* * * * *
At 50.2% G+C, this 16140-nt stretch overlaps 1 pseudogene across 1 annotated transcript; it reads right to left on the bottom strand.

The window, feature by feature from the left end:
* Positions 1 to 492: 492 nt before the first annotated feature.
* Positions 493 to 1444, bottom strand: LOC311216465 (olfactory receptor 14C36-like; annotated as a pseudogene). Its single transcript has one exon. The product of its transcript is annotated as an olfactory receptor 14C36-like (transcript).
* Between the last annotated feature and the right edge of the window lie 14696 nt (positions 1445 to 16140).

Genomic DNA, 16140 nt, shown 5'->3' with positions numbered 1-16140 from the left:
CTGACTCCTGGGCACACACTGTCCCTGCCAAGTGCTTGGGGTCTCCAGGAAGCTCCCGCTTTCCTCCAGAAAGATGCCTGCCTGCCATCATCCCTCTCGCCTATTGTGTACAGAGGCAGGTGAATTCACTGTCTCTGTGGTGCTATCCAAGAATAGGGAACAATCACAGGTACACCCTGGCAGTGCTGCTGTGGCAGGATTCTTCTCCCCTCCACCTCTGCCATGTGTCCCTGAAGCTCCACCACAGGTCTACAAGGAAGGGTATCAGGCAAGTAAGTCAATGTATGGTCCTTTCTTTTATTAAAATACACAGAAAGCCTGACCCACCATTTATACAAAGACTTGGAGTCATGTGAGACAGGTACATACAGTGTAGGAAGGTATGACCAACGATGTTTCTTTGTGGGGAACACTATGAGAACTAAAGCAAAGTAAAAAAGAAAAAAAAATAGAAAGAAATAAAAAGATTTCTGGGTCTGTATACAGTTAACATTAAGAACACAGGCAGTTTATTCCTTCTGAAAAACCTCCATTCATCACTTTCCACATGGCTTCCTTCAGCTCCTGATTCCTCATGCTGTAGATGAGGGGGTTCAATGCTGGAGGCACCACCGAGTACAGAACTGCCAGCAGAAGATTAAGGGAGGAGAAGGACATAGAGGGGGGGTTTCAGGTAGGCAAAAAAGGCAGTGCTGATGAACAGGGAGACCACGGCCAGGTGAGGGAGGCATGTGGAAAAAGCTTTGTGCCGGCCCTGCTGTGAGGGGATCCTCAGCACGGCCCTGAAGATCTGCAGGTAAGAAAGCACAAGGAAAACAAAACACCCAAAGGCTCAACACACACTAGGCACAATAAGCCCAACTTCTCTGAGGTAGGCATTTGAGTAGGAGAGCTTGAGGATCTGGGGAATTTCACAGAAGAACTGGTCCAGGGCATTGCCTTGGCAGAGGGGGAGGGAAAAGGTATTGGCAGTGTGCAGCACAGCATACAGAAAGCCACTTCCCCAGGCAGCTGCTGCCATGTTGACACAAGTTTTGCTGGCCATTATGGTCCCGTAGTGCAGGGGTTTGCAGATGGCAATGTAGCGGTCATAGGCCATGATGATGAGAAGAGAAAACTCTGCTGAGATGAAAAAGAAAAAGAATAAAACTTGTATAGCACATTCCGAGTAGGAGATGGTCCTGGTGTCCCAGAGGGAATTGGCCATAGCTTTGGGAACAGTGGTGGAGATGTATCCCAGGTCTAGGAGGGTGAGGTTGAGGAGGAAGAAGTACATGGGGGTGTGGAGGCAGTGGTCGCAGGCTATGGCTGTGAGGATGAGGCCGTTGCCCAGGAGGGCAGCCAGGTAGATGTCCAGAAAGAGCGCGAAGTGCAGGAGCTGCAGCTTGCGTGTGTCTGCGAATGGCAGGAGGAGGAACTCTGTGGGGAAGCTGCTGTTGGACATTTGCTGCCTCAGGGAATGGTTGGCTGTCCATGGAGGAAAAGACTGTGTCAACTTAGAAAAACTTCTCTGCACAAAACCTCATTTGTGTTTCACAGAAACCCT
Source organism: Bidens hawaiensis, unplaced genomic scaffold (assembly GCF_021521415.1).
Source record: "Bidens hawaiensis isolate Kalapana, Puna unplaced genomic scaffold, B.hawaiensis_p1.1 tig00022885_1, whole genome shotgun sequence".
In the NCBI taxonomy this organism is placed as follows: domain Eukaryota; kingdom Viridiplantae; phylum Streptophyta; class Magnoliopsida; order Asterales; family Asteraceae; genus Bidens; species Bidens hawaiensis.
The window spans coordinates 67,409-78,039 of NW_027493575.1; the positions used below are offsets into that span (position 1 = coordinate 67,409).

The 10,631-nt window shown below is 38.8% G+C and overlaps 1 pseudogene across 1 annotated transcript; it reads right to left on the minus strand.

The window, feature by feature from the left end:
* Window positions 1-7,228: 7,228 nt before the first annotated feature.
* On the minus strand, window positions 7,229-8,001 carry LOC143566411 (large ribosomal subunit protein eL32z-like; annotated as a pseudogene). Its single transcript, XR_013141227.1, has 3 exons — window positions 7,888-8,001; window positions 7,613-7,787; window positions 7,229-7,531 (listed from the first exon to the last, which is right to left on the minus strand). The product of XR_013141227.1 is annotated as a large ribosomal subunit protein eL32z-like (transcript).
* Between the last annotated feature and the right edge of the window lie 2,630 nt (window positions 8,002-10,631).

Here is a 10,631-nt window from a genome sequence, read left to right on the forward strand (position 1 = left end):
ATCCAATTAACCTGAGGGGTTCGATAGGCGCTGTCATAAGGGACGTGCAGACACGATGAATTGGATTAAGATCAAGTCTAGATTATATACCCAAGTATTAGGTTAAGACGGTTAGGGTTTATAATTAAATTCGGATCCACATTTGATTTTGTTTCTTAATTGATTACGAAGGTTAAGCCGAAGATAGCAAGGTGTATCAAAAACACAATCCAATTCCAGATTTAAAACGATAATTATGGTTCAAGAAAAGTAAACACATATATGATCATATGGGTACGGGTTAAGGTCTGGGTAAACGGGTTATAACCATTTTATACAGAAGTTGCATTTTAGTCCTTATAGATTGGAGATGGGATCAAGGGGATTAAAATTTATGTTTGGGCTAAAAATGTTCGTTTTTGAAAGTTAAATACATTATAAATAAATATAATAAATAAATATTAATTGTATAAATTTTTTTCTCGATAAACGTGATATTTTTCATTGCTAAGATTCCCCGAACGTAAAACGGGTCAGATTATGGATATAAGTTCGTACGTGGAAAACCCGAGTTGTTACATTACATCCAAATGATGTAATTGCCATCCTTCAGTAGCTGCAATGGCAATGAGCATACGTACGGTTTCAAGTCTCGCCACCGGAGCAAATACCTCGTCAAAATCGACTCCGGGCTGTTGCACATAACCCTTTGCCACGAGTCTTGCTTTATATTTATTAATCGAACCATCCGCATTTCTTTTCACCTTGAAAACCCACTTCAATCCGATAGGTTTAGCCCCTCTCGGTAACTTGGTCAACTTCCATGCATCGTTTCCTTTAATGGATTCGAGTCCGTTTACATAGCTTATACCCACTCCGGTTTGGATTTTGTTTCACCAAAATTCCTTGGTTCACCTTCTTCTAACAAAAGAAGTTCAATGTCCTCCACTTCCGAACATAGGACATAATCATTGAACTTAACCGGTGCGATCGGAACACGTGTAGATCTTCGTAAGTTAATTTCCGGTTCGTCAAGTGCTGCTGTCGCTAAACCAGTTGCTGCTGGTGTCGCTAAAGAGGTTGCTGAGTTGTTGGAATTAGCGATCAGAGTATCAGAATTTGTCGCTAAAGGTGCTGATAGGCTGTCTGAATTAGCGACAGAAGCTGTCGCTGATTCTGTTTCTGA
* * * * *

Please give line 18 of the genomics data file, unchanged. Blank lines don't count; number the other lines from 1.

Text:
ATCCAATTAACCTGAGGGGTTCGATAGGCGCTGTCATAAGGGACGTGCAGACACGATGAATTGGATTAAGATCAAGTCTAGATTATATACCCAAGTATTAGGTTAAGACGGTTAGGGTTTATAATTAAATTCGGATCCACATTTGATTTTGTTTCTTAATTGATTACGAAGGTTAAGCCGAAGATAGCAAGGTGTATCAAAAACACAATCCAATTCCAGATTTAAAACGATAATTATGGTTCAAGAAAAGTAAACACATATATGATCATATGGGTACGGGTTAAGGTCTGGGTAAACGGGTTATAACCATTTTATACAGAAGTTGCATTTTAGTCCTTATAGATTGGAGATGGGATCAAGGGGATTAAAATTTATGTTTGGGCTAAAAATGTTCGTTTTTGAAAGTTAAATACATTATAAATAAATATAATAAATAAATATTAATTGTATAAATTTTTTTCTCGATAAACGTGATATTTTTCATTGCTAAGATTCCCCGAACGTAAAACGGGTCAGATTATGGATATAAGTTCGTACGTGGAAAACCCGAGTTGTTACATTACATCCAAATGATGTAATTGCCATCCTTCAGTAGCTGCAATGGCAATGAGCATACGTACGGTTTCAAGTCTCGCCACCGGAGCAAATACCTCGTCAAAATCGACTCCGGGCTGTTGCACATAACCCTTTGCCACGAGTCTTGCTTTATATTTATTAATCGAACCATCCGCATTTCTTTTCACCTTGAAAACCCACTTCAATCCGATAGGTTTAGCCCCTCTCGGTAACTTGGTCAACTTCCATGCATCGTTTCCTTTAATGGATTCGAGTCCGTTTACATAGCTTATACCCACTCCGGTTTGGATTTTGTTTCACCAAAATTCCTTGGTTCACCTTCTTCTAACAAAAGAAGTTCAATGTCCTCCACTTCCGAACATAGGACATAATCATTGAACTTAACCGGTGCGATCGGAACACGTGTAGATCTTCGTAAGTTAATTTCCGGTTCGTCAAGTGCTGCTGTCGCTAAACCAGTTGCTGCTGGTGTCGCTAAAGAGGTTGCTGAGTTGTTGGAATTAGCGATCAGAGTATCAGAATTTGTCGCTAAAGGTGCTGATAGGCTGTCTGAATTAGCGACAGAAGCTGTCGCTGATTCTGTTTCTGA